Tomorrow morning, the country’s five federal communications commissioners will be casting votes that could dramatically alter the Internet.
The commissioners are voting on a troubling Net Neutrality proposal released earlier this month by FCC Chairman Julius Genachowski. While Genachowski’s proposal has yet to be made public, it reportedly would not offer the same protections to wireless Internet users as it would to those using wired connections. And it would open the door to “paid prioritization,” which could allow phone and cable companies to create toll roads favoring the traffic of a select few companies that can pay by slowing down everyone else. (This has been widely reported and confirmed by FCC sources.)
Genachowski’s proposal abandons his prior commitment to make new rules under Title II of the Communications Act, instead pursuing rules under the more legally precarious Title I. That approach not only puts Net Neutrality at risk of being tossed out in court, but it raises serious questions about how the FCC plans to achieve the more ambitious goals of the National Broadband Plan.
Net Neutrality is the principle that prohibits Internet service providers (ISPs) like Comcast and AT&T from blocking, degrading or discriminating against lawful online content. There is currently no hard and fast rule, however, that forces ISPs to comply with Net Neutrality, and public interest and advocacy organizations – including Free Press, where I work – have long been pushing for strong Internet traffic protections. ISPs have already made attempts at controlling the Internet – in 2007, Comcast was caught blocking legal peer-to-peer traffic on a file-sharing site.
President Barack Obama rode into office as the “Internet president” promising to “take a back seat to no one on Net Neutrality.” But Genachowski, who the president appointed as chairman of the FCC, has not followed through with these promises and is now poised to pass watered-down Net Neutrality rules with a weak legal basis.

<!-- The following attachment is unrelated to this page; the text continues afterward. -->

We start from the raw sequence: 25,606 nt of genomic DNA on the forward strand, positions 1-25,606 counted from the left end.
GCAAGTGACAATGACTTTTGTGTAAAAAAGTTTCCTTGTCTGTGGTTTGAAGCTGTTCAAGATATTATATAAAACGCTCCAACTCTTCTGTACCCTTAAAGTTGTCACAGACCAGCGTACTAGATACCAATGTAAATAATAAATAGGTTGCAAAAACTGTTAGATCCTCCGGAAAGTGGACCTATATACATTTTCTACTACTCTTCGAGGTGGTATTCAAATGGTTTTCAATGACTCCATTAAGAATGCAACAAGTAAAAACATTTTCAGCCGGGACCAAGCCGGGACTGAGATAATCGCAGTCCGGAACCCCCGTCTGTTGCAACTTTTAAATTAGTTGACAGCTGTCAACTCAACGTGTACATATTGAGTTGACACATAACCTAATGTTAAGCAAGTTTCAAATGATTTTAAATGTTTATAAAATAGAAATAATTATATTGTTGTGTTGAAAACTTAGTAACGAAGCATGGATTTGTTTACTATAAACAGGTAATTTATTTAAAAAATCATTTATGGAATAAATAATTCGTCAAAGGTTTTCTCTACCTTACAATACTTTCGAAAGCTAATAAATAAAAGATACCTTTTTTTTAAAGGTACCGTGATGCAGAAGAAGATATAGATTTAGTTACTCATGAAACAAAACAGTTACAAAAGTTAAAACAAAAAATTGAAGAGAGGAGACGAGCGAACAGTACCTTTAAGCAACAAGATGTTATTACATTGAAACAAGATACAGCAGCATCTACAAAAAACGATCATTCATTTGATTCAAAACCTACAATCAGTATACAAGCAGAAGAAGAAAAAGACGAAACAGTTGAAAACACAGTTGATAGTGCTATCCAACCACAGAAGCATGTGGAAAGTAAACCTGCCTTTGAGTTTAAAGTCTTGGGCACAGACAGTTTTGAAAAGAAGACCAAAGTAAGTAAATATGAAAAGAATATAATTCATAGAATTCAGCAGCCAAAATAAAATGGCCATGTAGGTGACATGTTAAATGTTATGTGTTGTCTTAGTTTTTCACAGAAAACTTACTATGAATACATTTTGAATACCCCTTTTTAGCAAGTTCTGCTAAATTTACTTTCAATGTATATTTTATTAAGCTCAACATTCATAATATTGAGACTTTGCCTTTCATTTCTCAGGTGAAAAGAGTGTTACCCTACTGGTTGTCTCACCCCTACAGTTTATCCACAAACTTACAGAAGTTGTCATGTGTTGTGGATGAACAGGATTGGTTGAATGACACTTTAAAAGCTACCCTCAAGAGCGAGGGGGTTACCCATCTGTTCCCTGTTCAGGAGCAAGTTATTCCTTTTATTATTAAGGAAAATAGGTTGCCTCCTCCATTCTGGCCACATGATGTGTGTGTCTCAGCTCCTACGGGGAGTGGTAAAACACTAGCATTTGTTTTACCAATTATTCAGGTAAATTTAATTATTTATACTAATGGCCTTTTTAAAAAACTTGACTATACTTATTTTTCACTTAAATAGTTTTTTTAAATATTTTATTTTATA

This is outrageous, given the broad public support for an open Internet allowing for unbridled freedom of expression and innovation. The public outcry culminated last week in a hand-delivered petition drop of more than 2 million signatures for real Net Neutrality.
At the same time, a group of the most influential Net Neutrality advocates and innovative online businesses told the FCC that they would not support weak Net Neutrality rules. These organizations include Dish Network, Consumers Union, Netflix, Public Knowledge, Free Press, Amazon.com, Skype, the New America Foundation, Writers Guild West and Media Access Project.
On Friday, a group of lawmakers sent a letter to the FCC saying that Genachowski’s proposal needs to be strengthened to get their full support. The signers include Reps. Ed Markey (D‑Mass.), John Lewis (D‑Ga.), Raul Grijalva (D‑Ariz.), Mike Doyle (D‑Penn.) and Anna Eshoo (D‑Calif.). And Sen. Al Franken (D‑Minn.) wrote the FCC earlier last week arguing that weak rules would give network operators the green light to abandon Net Neutrality protections and undermine the Internet’s open architecture.
The open platform of the Internet has given the public unprecedented freedom for expression, creativity, innovation, connection and social activism. There may never be another communications platform like it.
If the FCC passes a watered-down version of Net Neutrality, then we’ll see an end to this independence from corporate gatekeepers. Fake Net Neutrality will protect the interests of corporations, but it won’t do us justice.
Real Net Neutrality means there is one Internet with one set of rules, whether you get online at home or using a mobile phone; it means no special toll roads or fast lanes reserved for a few powerful corporations; it means no giant loopholes that would undermine the Internet’s level playing field.
Genachowski’s proposal requires a majority (three votes) to pass, but there’s still time left to fix the rules. Will the FCC’s commissioners cast their votes in support of real Net Neutrality, or will they capitulate to the phone and cable companies by signing off on a rule that comes up shockingly short? We’ll know in a matter of hours, and their decision will affect us for generations.
Reader donations, many as small as just $5, are what fund the work of writers like this—and keep our content free and accessible to everyone. But when donations slow down, it puts our future reporting at risk. To get back on track, we're aiming to add 400 contributions from readers by the end of the month.
It only takes a minute to donate. Will you chip in before the deadline?